Former Veteran Affairs Secretary David Shulkin agrees with President Donald Trump's move to remove him, citing "the pace," saying the VA needs to do its work "faster and better."
"I think we heard [Wednesday] from the president that he wasn't happy with the pace," Shulkin admitted to Fox News' "Special Report" with Brett Baier. "And, you know, I agree with the president.
"This is an organization that needs to change. It needs to do better at his job, and we all want to do it faster and better because it's so important to the country. And I think the president has the right to have the secretary that he wants with him."
President Trump told a rally in Ohio he needed to make the move because Shulkin had been unable to move toward private care for U.S. veterans.
"I wasn't happy with the speed with which our veterans were taken care of," President Trump told the crowd. "We made changes because we want them taken care of. We want them to have choice, so that they can run to a private doctor."
Shulkin responded to Fox News' Baier about his The New York Times op-ed "David J. Shulkin: Privatizing the V.A. Will Hurt Veterans."
"I was part of the administration until [Tuesday]," Shulkin told Baier. "We are not trying to privatize the VA. We are trying to improve and transform the VA. What I said in my editorial is that there are a number of political appointees within VA that are pushing to privatize much faster than I think is in the interest of a safe way to care for our veterans.
"And I've stood up for them because I was in Washington, and I was working for the president on behalf of our veterans."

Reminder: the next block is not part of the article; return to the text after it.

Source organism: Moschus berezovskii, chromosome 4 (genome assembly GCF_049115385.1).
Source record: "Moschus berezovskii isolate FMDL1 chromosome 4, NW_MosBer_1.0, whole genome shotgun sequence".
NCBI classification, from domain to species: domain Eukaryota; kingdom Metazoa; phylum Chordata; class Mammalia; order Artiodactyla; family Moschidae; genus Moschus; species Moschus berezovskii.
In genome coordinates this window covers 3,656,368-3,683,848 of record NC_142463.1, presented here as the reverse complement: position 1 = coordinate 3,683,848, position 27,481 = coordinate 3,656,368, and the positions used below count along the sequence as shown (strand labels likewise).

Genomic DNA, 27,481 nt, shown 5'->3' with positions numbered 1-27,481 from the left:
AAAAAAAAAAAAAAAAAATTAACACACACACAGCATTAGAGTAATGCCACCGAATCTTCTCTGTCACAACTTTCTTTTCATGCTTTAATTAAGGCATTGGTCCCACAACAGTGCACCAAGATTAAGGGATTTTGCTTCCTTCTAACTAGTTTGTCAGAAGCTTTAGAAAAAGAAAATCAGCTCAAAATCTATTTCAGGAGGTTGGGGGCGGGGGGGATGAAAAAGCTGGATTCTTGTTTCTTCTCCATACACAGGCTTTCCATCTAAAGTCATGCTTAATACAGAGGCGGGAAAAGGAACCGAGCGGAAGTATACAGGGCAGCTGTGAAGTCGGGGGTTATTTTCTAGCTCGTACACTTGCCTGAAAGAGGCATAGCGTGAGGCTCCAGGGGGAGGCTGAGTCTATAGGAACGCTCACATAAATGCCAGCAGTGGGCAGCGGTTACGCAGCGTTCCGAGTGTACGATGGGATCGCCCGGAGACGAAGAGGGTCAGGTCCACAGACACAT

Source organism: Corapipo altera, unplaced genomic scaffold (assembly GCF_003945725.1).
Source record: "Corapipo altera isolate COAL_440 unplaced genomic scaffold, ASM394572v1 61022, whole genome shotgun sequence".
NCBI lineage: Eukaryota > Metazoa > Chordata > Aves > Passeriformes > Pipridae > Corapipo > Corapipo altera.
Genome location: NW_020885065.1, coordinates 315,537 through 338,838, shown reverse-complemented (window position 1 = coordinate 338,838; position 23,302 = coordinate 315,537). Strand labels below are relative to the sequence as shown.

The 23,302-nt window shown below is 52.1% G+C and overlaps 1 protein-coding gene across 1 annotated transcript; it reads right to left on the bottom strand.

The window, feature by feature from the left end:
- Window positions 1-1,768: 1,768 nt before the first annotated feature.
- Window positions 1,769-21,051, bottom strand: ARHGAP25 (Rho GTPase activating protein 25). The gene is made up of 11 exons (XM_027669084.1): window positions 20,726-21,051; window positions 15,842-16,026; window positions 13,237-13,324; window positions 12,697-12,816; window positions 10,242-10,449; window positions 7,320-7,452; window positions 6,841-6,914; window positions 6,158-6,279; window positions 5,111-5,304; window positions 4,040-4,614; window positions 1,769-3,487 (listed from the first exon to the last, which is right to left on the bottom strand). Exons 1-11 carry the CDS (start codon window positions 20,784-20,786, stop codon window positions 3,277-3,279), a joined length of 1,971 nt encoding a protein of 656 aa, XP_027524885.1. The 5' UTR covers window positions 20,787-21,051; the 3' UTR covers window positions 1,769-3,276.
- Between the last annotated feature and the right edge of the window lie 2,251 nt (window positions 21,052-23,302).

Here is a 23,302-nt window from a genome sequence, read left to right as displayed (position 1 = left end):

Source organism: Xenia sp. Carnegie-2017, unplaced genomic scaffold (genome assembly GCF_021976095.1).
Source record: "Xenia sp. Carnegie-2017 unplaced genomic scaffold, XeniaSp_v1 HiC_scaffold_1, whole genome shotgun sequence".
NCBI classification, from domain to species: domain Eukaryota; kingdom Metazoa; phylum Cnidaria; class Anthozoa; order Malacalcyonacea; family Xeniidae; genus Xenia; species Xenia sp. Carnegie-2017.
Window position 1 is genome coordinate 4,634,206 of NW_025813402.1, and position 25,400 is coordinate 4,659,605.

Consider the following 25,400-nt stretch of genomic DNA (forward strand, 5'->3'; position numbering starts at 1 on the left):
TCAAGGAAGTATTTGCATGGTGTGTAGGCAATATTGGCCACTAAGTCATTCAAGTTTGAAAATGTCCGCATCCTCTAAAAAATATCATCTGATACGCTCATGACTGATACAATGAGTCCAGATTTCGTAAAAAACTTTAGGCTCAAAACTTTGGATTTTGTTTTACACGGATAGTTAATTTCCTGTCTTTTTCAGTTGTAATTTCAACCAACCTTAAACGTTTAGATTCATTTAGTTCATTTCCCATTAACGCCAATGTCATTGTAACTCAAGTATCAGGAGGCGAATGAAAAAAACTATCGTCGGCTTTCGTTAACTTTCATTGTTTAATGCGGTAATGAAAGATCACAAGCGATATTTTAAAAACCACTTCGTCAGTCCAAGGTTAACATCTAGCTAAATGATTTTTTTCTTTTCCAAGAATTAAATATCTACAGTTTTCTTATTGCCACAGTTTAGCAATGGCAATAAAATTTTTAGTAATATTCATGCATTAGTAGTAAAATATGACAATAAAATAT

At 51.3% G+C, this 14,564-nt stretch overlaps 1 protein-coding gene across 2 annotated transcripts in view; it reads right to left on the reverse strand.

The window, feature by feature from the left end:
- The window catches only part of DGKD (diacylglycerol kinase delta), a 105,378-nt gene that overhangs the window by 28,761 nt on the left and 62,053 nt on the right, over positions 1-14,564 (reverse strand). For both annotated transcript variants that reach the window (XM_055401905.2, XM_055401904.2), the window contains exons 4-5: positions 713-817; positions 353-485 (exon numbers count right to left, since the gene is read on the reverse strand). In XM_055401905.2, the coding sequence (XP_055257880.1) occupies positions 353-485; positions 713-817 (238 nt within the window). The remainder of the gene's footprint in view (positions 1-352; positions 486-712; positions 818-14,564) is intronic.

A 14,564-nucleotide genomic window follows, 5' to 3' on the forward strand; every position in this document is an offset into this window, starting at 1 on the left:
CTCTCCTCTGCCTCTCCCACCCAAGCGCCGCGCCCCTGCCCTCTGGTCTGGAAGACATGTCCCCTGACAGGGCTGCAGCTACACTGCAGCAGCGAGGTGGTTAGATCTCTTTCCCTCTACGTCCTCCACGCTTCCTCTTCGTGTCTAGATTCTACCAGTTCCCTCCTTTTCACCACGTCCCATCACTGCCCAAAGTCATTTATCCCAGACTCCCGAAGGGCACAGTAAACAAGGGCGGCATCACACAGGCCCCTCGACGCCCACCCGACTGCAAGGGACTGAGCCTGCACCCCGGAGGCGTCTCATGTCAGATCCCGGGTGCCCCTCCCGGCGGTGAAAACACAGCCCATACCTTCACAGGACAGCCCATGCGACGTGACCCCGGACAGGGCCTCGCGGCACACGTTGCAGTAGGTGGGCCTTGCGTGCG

Later, on CNN's "Anderson Cooper 360," Shulkin said he "stood up against" partisan appointees by the Trump administration.
"I believe strongly, Anderson, when it comes to VA and national security, we can't make this a political issue," Shulkin said. "And I have been running this department trying to work with both sides of the aisle. There were political appointees in my administration that didn't see it that way and really wanted us to take a much harder stance, I wasn't willing to do that. I stood up against them."
Shulkin's stance was to integrate the private sector instead of dismantling and taking Veterans Affairs private.
"It would be a mistake to conclude that we do not need the VA, and that we have to dismantle the VA," Shulkin told Fox News' Baier. "We have to improve the VA, while at the same time, working with the private sector in an integrated way to meet the needs of our veterans."
Regardless of whom is confirmed by the Senate to run the VA, which could be a challenge for nominee Adm. Ronny Jackson, Shulkin said, it is a "tough" job for anyone.
"This is a tough position, no doubt about it," Shulkin told Cooper on CNN. "This is one of the most complex organizations anywhere to run.
"We're talking about, yeah, 375,000 employees, a budget of close to $200 billion next year and a very complex organization – and so it is going to be a challenge for anybody to take."
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